Wednesday, August 14, 2013

What is injunctive relief?

The most common remedy in a lawsuit is money damages. Everyone is familiar with this, because money is the basis for trade in our society. Sometimes, a plaintiff will request "preliminary and permanent injunctive relief" along with money damages. Injunctive relief, or an injunction, is a court order preventing a defendant (or other party) from doing something or enforcing rights it would otherwise have under law.

Preliminary injunctive relief is often requested in intellectual property litigation and high-dollar business disputes. In patent litigation, a plaintiff may request a preliminary injunction to prevent a defendant from selling infringing products that competitively damage the plaintiff's business. A plaintiff must show a likelihood of success at trial before obtaining a preliminary injunction. So, in high-stakes cases lasting several years, a preliminary injunction hearing can turn into a mini-trial, due to the possible business consequences of getting or not getting a preliminary injunction.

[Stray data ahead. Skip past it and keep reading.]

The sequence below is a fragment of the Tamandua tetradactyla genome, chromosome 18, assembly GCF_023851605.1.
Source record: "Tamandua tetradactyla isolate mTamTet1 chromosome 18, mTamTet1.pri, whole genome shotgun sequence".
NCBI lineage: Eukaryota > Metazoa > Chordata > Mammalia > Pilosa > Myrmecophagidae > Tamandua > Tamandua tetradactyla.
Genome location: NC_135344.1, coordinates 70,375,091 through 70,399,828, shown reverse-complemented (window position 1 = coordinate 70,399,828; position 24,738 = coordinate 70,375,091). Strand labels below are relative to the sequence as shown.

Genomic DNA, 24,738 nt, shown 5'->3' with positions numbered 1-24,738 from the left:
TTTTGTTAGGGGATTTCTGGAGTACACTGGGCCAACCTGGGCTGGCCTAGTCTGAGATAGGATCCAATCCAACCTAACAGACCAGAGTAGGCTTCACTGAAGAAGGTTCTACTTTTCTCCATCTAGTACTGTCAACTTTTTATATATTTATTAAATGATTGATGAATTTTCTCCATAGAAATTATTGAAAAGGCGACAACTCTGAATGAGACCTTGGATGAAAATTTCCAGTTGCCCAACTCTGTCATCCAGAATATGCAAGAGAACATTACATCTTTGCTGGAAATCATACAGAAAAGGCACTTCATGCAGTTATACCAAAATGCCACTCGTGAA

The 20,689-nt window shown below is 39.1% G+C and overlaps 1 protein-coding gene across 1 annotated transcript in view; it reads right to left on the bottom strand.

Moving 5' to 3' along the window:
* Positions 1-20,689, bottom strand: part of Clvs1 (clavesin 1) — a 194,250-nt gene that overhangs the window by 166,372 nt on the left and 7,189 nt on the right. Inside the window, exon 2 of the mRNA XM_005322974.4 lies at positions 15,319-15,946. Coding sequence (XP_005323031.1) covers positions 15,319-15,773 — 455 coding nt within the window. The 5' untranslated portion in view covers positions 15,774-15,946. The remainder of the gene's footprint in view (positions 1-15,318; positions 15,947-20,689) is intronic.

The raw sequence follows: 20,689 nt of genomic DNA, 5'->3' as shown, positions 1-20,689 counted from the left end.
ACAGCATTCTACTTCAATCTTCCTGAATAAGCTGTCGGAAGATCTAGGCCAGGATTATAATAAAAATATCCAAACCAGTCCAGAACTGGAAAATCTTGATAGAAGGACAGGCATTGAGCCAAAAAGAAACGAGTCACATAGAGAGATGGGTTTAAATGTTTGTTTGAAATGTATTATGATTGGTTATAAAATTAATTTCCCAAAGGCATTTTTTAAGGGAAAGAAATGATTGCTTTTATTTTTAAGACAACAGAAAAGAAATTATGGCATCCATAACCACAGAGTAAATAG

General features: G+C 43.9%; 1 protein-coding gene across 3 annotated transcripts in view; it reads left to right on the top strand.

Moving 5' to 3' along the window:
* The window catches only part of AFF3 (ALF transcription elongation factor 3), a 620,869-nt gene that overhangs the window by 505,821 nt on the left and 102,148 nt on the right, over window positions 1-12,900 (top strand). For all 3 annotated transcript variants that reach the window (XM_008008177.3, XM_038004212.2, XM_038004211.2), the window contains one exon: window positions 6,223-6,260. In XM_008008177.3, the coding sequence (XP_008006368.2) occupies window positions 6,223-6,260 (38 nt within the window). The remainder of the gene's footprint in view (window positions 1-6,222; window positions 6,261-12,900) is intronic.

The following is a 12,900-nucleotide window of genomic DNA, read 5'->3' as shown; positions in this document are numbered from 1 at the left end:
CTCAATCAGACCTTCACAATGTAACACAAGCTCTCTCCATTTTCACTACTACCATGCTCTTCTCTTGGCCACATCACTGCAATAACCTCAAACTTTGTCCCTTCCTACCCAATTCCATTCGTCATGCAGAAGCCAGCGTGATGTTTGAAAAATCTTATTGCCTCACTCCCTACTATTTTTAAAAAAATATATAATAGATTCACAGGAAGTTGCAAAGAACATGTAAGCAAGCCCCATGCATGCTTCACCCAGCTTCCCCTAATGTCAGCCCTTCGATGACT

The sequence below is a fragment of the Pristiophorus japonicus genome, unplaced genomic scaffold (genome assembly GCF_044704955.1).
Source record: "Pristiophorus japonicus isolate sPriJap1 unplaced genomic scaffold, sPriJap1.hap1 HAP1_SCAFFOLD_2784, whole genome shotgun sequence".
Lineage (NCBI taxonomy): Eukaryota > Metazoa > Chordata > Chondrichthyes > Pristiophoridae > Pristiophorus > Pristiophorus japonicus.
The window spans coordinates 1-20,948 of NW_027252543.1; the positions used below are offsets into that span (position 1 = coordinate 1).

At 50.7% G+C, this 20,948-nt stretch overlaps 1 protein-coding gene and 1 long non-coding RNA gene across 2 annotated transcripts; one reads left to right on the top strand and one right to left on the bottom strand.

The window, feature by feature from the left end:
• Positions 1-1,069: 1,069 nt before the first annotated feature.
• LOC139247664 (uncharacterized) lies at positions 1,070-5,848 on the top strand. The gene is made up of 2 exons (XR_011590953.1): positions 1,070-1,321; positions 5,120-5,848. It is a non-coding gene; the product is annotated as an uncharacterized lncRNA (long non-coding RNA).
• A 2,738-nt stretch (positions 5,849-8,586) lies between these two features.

Injunctions are available even when money damages are not requested. Sometimes, standalone injunctions are the best remedy for preventing enforcement of a bad law or policy, because they can be obtained relatively quickly. You cannot get an injunction without notice to the other party and a hearing, but the whole process of getting an injunction can take a matter of weeks. Getting money damages can take years.

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